Smoothshell Macadamia Nut Tree, Queensland Nut

Macadamia integrifolia

Family: Proteaceae (pro-tee-AY-see-ee) (Info)
Genus: Macadamia (mak-uh-DAY-mee-a) (Info)
Species: integrifolia (in-teg-ree-FOH-lee-uh) (Info)
Synonym:Macadamia ternifolia


Edible Fruits and Nuts

Tropicals and Tender Perennials

Foliage Color:

Unknown - Tell us

Bloom Characteristics:

Unknown - Tell us

Water Requirements:

Drought-tolerant; suitable for xeriscaping

Where to Grow:

Unknown - Tell us


15-20 ft. (4.7-6 m)

20-30 ft. (6-9 m)


15-20 ft. (4.7-6 m)

20-30 ft. (6-9 m)


USDA Zone 9b: to -3.8 C (25 F)

USDA Zone 10a: to -1.1 C (30 F)

USDA Zone 10b: to 1.7 C (35 F)

USDA Zone 11: above 4.5 C (40 F)

Sun Exposure:

Full Sun


Unknown - Tell us

Bloom Color:

White/Near White

Bloom Time:

Mid Spring




Other details:

Unknown - Tell us

Soil pH requirements:

5.1 to 5.5 (strongly acidic)

5.6 to 6.0 (acidic)

6.1 to 6.5 (mildly acidic)

Patent Information:

Unknown - Tell us

Propagation Methods:

By air layering

Seed Collecting:

Unknown - Tell us


This plant has been said to grow in the following regions:

Anaheim, California

Claremont, California

El Cajon, California

Lakeside, California

Spring Valley, California

Hollywood, Florida

Kissimmee, Florida

Port Charlotte, Florida

Sanford, Florida

Satellite Beach, Florida

show all

Gardeners' Notes:


On Mar 14, 2013, guygee from Satellite Beach, FL wrote:

I am entering the third year of growing a small grove of Macadamia trees on the north side of my house. I have three different cultivars, mostly Beaumont but one Arkin Papershell and one Dana White, the grafted trees being between 4-5 years old. This year all except the Dana White flowered, but there are only a few nuts left hanging on. The problem seemed to be a lack of pollinators this year. I spent time observing the flowers at least once or twice a day and saw only a couple of insects visiting the flowers. This winter was very warm and especially dry, so maybe next year will be better for the insects ... or I may have to take up beekeeping.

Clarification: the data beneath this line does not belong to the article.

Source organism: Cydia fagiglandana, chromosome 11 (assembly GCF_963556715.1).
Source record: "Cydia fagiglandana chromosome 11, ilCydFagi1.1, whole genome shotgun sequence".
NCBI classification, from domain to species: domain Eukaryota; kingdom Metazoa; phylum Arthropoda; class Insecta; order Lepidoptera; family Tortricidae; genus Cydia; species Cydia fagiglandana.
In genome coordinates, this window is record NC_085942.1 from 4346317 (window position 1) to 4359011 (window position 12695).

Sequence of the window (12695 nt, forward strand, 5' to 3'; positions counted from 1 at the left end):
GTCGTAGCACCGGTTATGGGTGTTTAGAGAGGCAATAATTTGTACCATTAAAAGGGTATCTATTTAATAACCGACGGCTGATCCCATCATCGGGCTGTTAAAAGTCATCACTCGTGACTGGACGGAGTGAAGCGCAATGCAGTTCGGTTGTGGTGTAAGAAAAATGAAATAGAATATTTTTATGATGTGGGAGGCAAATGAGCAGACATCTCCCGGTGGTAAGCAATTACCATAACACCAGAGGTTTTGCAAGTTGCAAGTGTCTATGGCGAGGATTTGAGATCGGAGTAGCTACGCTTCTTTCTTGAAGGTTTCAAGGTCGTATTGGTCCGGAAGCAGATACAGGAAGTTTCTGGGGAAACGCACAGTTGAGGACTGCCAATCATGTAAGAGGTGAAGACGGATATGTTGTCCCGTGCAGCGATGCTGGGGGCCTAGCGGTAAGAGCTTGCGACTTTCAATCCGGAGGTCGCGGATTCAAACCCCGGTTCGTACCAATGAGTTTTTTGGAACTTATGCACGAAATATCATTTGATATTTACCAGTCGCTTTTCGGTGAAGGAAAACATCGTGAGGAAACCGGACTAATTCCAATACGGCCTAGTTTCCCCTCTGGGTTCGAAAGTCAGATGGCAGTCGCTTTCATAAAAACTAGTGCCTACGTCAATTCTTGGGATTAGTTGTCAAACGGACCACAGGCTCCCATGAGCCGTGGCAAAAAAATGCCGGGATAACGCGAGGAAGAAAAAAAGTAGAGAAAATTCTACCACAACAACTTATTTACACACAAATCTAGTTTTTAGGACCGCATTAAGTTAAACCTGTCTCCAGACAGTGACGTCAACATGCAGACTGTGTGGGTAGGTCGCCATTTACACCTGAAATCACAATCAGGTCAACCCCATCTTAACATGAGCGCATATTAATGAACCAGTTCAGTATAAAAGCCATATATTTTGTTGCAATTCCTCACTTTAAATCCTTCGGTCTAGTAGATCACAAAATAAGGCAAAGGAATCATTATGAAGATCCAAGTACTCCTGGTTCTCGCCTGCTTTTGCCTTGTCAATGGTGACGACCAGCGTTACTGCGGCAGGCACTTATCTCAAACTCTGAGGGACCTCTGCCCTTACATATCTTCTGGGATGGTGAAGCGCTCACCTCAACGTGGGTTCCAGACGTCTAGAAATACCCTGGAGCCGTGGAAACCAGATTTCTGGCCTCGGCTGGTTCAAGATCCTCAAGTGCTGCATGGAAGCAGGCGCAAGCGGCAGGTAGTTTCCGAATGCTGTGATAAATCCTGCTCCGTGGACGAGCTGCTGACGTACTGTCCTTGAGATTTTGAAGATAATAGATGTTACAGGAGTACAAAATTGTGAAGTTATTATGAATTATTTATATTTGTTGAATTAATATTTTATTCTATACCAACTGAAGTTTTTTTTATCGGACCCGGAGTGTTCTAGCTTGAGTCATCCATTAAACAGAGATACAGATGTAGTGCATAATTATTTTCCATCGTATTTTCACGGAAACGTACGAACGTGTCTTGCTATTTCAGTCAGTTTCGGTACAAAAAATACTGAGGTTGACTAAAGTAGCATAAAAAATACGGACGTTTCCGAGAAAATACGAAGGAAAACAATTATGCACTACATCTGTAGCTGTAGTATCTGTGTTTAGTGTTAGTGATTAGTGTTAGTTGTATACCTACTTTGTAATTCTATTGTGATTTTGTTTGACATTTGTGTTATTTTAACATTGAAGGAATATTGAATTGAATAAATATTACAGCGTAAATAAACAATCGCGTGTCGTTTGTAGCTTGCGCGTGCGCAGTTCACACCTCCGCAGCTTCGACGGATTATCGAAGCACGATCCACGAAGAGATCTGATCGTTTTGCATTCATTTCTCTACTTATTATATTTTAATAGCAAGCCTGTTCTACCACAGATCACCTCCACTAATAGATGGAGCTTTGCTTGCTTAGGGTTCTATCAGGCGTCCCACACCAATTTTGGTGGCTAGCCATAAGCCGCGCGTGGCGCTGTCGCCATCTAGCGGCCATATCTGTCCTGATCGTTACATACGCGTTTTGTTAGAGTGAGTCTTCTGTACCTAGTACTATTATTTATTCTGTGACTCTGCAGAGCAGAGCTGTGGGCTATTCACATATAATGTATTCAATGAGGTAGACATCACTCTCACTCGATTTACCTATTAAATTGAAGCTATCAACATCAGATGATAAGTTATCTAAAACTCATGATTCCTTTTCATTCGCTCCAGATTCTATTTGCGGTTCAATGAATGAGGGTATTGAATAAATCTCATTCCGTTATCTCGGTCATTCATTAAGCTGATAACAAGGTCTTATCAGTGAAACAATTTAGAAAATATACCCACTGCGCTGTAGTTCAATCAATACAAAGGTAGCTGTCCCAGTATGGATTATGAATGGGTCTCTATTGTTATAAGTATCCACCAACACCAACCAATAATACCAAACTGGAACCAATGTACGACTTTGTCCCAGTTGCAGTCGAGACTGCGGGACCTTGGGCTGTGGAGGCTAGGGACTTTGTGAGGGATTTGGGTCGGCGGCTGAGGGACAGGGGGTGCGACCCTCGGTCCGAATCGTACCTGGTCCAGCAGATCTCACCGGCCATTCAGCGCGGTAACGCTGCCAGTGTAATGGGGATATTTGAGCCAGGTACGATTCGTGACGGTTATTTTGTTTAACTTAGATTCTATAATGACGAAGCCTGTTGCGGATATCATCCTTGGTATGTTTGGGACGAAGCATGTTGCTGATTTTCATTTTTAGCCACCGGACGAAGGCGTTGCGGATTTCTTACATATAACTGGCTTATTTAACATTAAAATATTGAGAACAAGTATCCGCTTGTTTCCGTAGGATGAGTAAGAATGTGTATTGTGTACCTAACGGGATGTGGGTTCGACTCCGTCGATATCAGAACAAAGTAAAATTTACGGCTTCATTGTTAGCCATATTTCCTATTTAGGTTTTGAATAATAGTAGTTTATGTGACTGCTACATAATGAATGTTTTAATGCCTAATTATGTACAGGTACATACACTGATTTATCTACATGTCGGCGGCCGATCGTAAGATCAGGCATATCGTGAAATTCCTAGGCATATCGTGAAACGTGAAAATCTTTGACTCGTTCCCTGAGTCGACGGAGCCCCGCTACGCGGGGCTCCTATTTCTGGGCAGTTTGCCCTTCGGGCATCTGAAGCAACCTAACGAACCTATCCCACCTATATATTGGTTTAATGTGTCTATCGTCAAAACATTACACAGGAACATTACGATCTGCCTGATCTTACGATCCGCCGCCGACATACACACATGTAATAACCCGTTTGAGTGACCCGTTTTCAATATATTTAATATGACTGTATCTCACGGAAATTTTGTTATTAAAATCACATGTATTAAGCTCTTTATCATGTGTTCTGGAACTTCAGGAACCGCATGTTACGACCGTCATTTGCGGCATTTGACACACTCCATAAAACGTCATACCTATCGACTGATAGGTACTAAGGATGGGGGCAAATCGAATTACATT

The trees are doing fine, growing quickly underneath the light shade provided by Moringa oleifera trees that are proving to be a go... read more


On Jul 12, 2010, pixilated from Hazel Green, AL (Zone 7a) wrote:

We had two of these trees when we lived in Claremont, CA, zone 8a the nuts can be variable as stated. We had one in the front yard that was delicious, but the one in the back yard was bland. (We took that one out.)

The trees are extremely hearty and even after losing 3/4 of its top in the wind it quickly filled in and we had nuts in no time! Well worth planting, but be sure to pick a known and delicious variety.


On Nov 10, 2009, Macau from Tucuman
Argentina wrote:

I Import and grow Macadamias in Tucuman Argentina, they grow easily if planded on their side, about 2cms deep in 20cms of river sand. Only half of them germinate and it takes one month. I put them in 4 litre plastic nursary bags when they're 7cms high. The East coast of Australia near Brisbane (where Maca's come from) enjoys 1.2 metres of rain per year, most of this is in the summer months. They need both water and drainage to thrive, but in Australia Ive seen them growing in clay with 40cms or rain and choked with weeds. I tell people here (you cant kill'em with a shotgun)


On Sep 9, 2009, billowen from Port Charlotte, FL (Zone 10a) wrote:

I planted my tree about five years ago, it grew very fast, but only produced nuts on one occasion. I recently added sulfur to the soil. I understand these trees need acid soil, thats not common in south Florida. I would like to hear from folks through your D-Mail who have had good luck in this area. I am also wondering how many different varieties exist.


On Dec 7, 2007, katiebear from mulege
Mexico wrote:

I am in a subtropical climate in Mexico. I bought some small macadamia nut trees and they are growing well. I planted a large lot of seeds (nuts) about a month ago and they are now sprouting. The new leaves are purple-tinged, very pretty. This plant seems very tough. The leaves look like holly. The roots are long relative to the size of the plant so they are probably quite drought-tolerant and good for erosion control.


On Oct 24, 2007, htop from San Antonio, TX (Zone 8b) wrote:

I have not grown this plant.

It may be propagated also by softwood cuttings, grafting and seed. Seed propagated trees may take 8 to 12 years to bear a crop with the quality of the nuts being variable.


On Feb 16, 2004, palmbob from Acton, CA (Zone 8b) wrote:

Very attractive and relatively common landscape tree here in Southern California. New leaf growth is especially nice. Usually only good crop of nuts near the coast. inland less so. Very tolerant of high and low water situations.


On Nov 11, 2003, Monocromatico from Rio de Janeiro
Brazil (Zone 11) wrote:

This isnt a common plant in Rio de Janeiro either, though the climate here is apropriate to grow this. The nuts (fried, cooked, or covered with sugar) are delicious and nutricious. Not to mention that this is a lovely plant with a beautiful foliage.


On Sep 2, 2003, Terry from Murfreesboro, TN (Zone 7a) wrote:

We can't grow them in Tennessee, but this Australian native (imported to Hawaii in the late 1800s) is a nice tropical ornamental tree prized for its delicious nuts.